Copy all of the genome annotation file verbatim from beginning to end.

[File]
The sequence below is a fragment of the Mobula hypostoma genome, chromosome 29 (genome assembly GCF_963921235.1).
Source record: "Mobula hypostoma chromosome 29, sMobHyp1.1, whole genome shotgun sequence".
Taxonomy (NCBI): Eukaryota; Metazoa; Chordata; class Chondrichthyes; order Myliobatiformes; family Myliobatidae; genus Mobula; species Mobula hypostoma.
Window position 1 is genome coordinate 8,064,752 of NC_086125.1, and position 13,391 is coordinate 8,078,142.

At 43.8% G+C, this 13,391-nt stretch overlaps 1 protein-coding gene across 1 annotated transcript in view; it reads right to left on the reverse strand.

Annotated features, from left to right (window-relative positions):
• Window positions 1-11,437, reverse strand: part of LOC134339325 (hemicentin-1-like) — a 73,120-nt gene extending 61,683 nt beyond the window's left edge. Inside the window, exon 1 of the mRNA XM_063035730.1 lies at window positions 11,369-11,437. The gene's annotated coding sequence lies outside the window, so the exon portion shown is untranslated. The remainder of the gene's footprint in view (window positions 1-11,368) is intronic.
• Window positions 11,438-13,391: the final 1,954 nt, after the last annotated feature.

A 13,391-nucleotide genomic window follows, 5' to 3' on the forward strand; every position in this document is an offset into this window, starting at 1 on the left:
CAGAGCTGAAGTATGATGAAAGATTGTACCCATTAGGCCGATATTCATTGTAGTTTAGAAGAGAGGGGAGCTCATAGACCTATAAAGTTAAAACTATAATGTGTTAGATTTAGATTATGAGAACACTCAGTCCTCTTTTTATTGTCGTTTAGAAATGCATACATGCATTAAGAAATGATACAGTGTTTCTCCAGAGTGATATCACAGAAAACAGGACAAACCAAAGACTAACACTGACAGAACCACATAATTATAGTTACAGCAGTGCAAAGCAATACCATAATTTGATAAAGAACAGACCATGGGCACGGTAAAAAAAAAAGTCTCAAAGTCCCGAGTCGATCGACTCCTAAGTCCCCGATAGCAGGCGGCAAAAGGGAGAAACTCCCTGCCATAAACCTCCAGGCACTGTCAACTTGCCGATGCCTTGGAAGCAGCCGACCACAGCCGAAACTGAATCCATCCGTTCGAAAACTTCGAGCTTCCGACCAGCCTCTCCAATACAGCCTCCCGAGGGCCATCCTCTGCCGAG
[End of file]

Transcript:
The sequence below is a fragment of the Mobula hypostoma genome, chromosome 29 (genome assembly GCF_963921235.1).
Source record: "Mobula hypostoma chromosome 29, sMobHyp1.1, whole genome shotgun sequence".
Taxonomy (NCBI): Eukaryota; Metazoa; Chordata; class Chondrichthyes; order Myliobatiformes; family Myliobatidae; genus Mobula; species Mobula hypostoma.
Window position 1 is genome coordinate 8,064,752 of NC_086125.1, and position 13,391 is coordinate 8,078,142.

At 43.8% G+C, this 13,391-nt stretch overlaps 1 protein-coding gene across 1 annotated transcript in view; it reads right to left on the reverse strand.

Annotated features, from left to right (window-relative positions):
• Window positions 1-11,437, reverse strand: part of LOC134339325 (hemicentin-1-like) — a 73,120-nt gene extending 61,683 nt beyond the window's left edge. Inside the window, exon 1 of the mRNA XM_063035730.1 lies at window positions 11,369-11,437. The gene's annotated coding sequence lies outside the window, so the exon portion shown is untranslated. The remainder of the gene's footprint in view (window positions 1-11,368) is intronic.
• Window positions 11,438-13,391: the final 1,954 nt, after the last annotated feature.

A 13,391-nucleotide genomic window follows, 5' to 3' on the forward strand; every position in this document is an offset into this window, starting at 1 on the left:
CAGAGCTGAAGTATGATGAAAGATTGTACCCATTAGGCCGATATTCATTGTAGTTTAGAAGAGAGGGGAGCTCATAGACCTATAAAGTTAAAACTATAATGTGTTAGATTTAGATTATGAGAACACTCAGTCCTCTTTTTATTGTCGTTTAGAAATGCATACATGCATTAAGAAATGATACAGTGTTTCTCCAGAGTGATATCACAGAAAACAGGACAAACCAAAGACTAACACTGACAGAACCACATAATTATAGTTACAGCAGTGCAAAGCAATACCATAATTTGATAAAGAACAGACCATGGGCACGGTAAAAAAAAAAGTCTCAAAGTCCCGAGTCGATCGACTCCTAAGTCCCCGATAGCAGGCGGCAAAAGGGAGAAACTCCCTGCCATAAACCTCCAGGCACTGTCAACTTGCCGATGCCTTGGAAGCAGCCGACCACAGCCGAAACTGAATCCATCCGTTCGAAAACTTCGAGCTTCCGACCAGCCTCTCCAATACAGCCTCCCGAGGGCCATCCTCTGCCGAG